"Plant breeders often find that five or six years after their release, resistant plant varieties become susceptible because pathogens can evolve very quickly to overcome plant defenses," said Gregory Martin, Cornell professor of plant pathology, a scientist at the Boyce Thompson Institute for Plant Research (BTI) on the Cornell campus and the senior author of the research paper, published in the July 19 issue of the journal Nature. "However, every now and then, breeders develop a plant variety that stays resistant for 20 years or more."
Understanding why some varieties have more durable disease resistance is important to the development of more sustainable agricultural practices, he said.
The study by Cornell and BTI scientists describes how a single bacterial protein, AvrPtoB, which is injected by P. syringae into plant cells through a kind of molecular syringe, can overcome the plant's resistance. Normally, the plant's defense system looks out for such pathogens and, if detected, mounts an immune response to stave off disease. As part of this surveillance system, tomatoes carry a protein in their cells called Fen that helps detect P. syringae and trigger an immune response.
But some strains of P. syringae have evolved the AvrPtoB protein that mimics a tomato enzyme known as an E3 ubiquitin ligase, which tags proteins to be destroyed. Once injected, AvrPtoB binds the Fen protein, and the plant's own system eliminates it, allowing the bacteria to avoid detection and cause disease.
"This paper explains how a pathogen can evolve to escape detection," said lead author Tracy Rosebrock, a graduate student in Cornell's Department of Plant Pathology and BTI. "The bacterium has one specific protein that it uses to turn off the plant's immunity."
The researchers found that the Fen gene is present in both cultivated tomatoes and many wild tomato species, leading them to believe that the gene is likely ancient in origin and that many members of the tomato family have used it to resist P. syringae infections over the years. Since the Fen protein still detects AvrPtoB-like proteins from some strains of P. syringae, prompting an effective immune response, the researchers believe new P. syringae strains have only recently evolved a version of AvrPtoB that includes an E3 ubiquitin ligase enzyme that interferes with the plant's surveillance.
"This paper provides molecular data that supports the evolutionary 'arms race' theory" that as pathogens develop new ways to spread and attack organisms, the organisms in turn create novel defenses, each in a continuous battle to outdo the other, said Rosebrock.
The research was funded by the National Institutes of Health, the National Science Foundation and the Triad Foundation, a private charitable trust.
Blaine Friedlander | EurekAlert!
Novel mechanisms of action discovered for the skin cancer medication Imiquimod
21.10.2016 | Technische Universität München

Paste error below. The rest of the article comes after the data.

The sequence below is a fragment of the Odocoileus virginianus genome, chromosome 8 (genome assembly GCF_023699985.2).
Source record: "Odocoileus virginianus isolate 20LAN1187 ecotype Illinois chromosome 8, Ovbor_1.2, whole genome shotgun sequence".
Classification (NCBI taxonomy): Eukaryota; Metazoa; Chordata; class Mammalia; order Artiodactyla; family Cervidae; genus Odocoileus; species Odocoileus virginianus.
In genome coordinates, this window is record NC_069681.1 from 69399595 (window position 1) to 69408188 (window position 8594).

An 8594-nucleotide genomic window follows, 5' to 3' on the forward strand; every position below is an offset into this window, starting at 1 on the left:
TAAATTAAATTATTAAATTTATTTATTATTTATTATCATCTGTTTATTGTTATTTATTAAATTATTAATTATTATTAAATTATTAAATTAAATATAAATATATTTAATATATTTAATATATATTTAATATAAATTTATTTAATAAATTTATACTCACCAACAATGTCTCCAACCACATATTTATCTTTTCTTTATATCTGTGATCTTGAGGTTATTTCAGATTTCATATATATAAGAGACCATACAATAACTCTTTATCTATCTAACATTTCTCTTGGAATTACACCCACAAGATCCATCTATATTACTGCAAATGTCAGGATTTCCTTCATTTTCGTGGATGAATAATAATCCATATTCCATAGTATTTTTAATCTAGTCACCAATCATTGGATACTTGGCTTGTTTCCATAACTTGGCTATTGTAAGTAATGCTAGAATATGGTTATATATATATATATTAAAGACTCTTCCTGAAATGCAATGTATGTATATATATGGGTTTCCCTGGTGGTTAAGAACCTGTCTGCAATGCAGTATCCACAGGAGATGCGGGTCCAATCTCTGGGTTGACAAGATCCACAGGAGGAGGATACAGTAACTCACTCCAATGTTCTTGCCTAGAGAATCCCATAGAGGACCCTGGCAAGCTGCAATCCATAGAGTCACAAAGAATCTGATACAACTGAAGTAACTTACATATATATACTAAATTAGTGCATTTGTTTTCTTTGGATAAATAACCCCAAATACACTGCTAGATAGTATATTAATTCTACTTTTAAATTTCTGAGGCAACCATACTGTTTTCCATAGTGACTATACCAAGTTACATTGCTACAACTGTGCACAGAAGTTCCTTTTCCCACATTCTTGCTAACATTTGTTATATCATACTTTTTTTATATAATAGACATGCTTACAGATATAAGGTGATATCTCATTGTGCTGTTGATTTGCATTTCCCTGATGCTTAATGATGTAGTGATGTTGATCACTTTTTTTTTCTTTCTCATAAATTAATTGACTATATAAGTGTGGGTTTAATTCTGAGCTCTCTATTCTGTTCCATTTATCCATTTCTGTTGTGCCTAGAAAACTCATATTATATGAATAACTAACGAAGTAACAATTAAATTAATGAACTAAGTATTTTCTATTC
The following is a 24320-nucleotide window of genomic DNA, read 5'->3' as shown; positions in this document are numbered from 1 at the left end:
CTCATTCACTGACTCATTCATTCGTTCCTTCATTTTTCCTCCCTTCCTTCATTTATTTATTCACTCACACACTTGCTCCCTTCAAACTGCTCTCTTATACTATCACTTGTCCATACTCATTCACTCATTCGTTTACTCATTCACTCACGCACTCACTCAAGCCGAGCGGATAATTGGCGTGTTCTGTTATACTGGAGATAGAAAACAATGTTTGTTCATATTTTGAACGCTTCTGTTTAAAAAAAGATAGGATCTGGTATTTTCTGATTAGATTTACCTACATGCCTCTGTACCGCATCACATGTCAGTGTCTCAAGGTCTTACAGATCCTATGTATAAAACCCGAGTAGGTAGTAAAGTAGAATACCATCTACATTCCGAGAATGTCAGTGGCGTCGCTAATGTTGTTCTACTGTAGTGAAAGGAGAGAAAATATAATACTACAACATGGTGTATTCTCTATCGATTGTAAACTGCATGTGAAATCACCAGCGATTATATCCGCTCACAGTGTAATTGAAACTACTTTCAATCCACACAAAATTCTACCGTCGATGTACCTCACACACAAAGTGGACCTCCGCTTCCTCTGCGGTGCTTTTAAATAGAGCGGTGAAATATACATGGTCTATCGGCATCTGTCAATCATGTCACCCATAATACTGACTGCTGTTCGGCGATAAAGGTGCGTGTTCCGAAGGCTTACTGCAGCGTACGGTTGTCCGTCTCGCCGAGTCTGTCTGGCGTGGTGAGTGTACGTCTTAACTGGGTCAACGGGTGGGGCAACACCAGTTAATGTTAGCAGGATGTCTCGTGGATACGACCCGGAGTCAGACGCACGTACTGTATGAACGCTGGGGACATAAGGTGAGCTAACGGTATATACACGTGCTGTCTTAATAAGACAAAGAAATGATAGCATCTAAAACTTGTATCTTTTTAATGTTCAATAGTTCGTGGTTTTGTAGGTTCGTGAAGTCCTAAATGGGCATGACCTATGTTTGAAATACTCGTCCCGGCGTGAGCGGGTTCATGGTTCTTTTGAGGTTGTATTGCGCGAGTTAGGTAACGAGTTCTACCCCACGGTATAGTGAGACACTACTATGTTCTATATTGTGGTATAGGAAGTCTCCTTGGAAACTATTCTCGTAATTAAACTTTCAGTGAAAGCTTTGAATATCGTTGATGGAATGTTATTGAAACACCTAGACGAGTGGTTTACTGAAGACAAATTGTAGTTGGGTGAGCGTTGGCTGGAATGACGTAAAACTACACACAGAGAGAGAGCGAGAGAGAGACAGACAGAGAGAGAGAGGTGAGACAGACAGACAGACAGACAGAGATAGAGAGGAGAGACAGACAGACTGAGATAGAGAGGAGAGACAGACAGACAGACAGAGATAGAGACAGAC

Second research flight into zero gravity
21.10.2016 | Universität Zürich
Researchers from the Institute for Quantum Computing (IQC) at the University of Waterloo led the development of a new extensible wiring technique capable of controlling superconducting quantum bits, representing a significant step towards to the realization of a scalable quantum computer.
"The quantum socket is a wiring method that uses three-dimensional wires based on spring-loaded pins to address individual qubits," said Jeremy Béjanin, a PhD...
In a paper in Scientific Reports, a research team at Worcester Polytechnic Institute describes a novel light-activated phenomenon that could become the basis for applications as diverse as microscopic robotic grippers and more efficient solar cells.
A research team at Worcester Polytechnic Institute (WPI) has developed a revolutionary, light-activated semiconductor nanocomposite material that can be used...
By forcefully embedding two silicon atoms in a diamond matrix, Sandia researchers have demonstrated for the first time on a single chip all the components needed to create a quantum bridge to link quantum computers together.
"People have already built small quantum computers," says Sandia researcher Ryan Camacho. "Maybe the first useful one won't be a single giant quantum computer...
COMPAMED has become the leading international marketplace for suppliers of medical manufacturing. The trade fair, which takes place every November and is co-located to MEDICA in Dusseldorf, has been steadily growing over the past years and shows that medical technology remains a rapidly growing market.
In 2016, the joint pavilion by the IVAM Microtechnology Network, the Product Market “High-tech for Medical Devices”, will be located in Hall 8a again and will...
'Ferroelectric' materials can switch between different states of electrical polarization in response to an external electric field. This flexibility means they show promise for many applications, for example in electronic devices and computer memory. Current ferroelectric materials are highly valued for their thermal and chemical stability and rapid electro-mechanical responses, but creating a material that is scalable down to the tiny sizes needed for technologies like silicon-based semiconductors (Si-based CMOS) has proven challenging.
Now, Hiroshi Funakubo and co-workers at the Tokyo Institute of Technology, in collaboration with researchers across Japan, have conducted experiments to...
14.10.2016 | Event News
14.10.2016 | Event News
12.10.2016 | Event News
21.10.2016 | Health and Medicine
21.10.2016 | Information Technology
21.10.2016 | Materials Sciences